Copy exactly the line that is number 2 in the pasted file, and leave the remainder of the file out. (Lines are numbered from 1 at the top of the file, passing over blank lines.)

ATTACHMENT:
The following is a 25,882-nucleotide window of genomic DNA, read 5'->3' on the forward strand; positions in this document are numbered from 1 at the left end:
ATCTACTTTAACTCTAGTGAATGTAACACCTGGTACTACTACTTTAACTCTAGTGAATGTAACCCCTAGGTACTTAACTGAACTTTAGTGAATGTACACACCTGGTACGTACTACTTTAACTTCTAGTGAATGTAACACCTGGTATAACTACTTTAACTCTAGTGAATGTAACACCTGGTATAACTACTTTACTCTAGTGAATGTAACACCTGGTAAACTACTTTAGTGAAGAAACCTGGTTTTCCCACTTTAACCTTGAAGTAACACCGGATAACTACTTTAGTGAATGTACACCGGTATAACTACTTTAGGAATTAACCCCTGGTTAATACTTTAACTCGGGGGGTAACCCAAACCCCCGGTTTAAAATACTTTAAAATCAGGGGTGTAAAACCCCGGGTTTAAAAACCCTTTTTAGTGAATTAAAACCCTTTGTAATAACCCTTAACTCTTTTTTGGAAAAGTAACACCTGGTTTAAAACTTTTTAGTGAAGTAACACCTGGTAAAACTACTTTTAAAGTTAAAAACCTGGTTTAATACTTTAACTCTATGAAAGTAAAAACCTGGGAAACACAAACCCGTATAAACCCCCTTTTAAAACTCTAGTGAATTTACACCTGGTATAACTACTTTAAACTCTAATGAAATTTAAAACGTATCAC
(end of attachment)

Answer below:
ATCTACTTTAACTCTAGTGAATGTAACACCTGGTACTACTACTTTAACTCTAGTGAATGTAACCCCTAGGTACTTAACTGAACTTTAGTGAATGTACACACCTGGTACGTACTACTTTAACTTCTAGTGAATGTAACACCTGGTATAACTACTTTAACTCTAGTGAATGTAACACCTGGTATAACTACTTTACTCTAGTGAATGTAACACCTGGTAAACTACTTTAGTGAAGAAACCTGGTTTTCCCACTTTAACCTTGAAGTAACACCGGATAACTACTTTAGTGAATGTACACCGGTATAACTACTTTAGGAATTAACCCCTGGTTAATACTTTAACTCGGGGGGTAACCCAAACCCCCGGTTTAAAATACTTTAAAATCAGGGGTGTAAAACCCCGGGTTTAAAAACCCTTTTTAGTGAATTAAAACCCTTTGTAATAACCCTTAACTCTTTTTTGGAAAAGTAACACCTGGTTTAAAACTTTTTAGTGAAGTAACACCTGGTAAAACTACTTTTAAAGTTAAAAACCTGGTTTAATACTTTAACTCTATGAAAGTAAAAACCTGGGAAACACAAACCCGTATAAACCCCCTTTTAAAACTCTAGTGAATTTACACCTGGTATAACTACTTTAAACTCTAATGAAATTTAAAACGTATCAC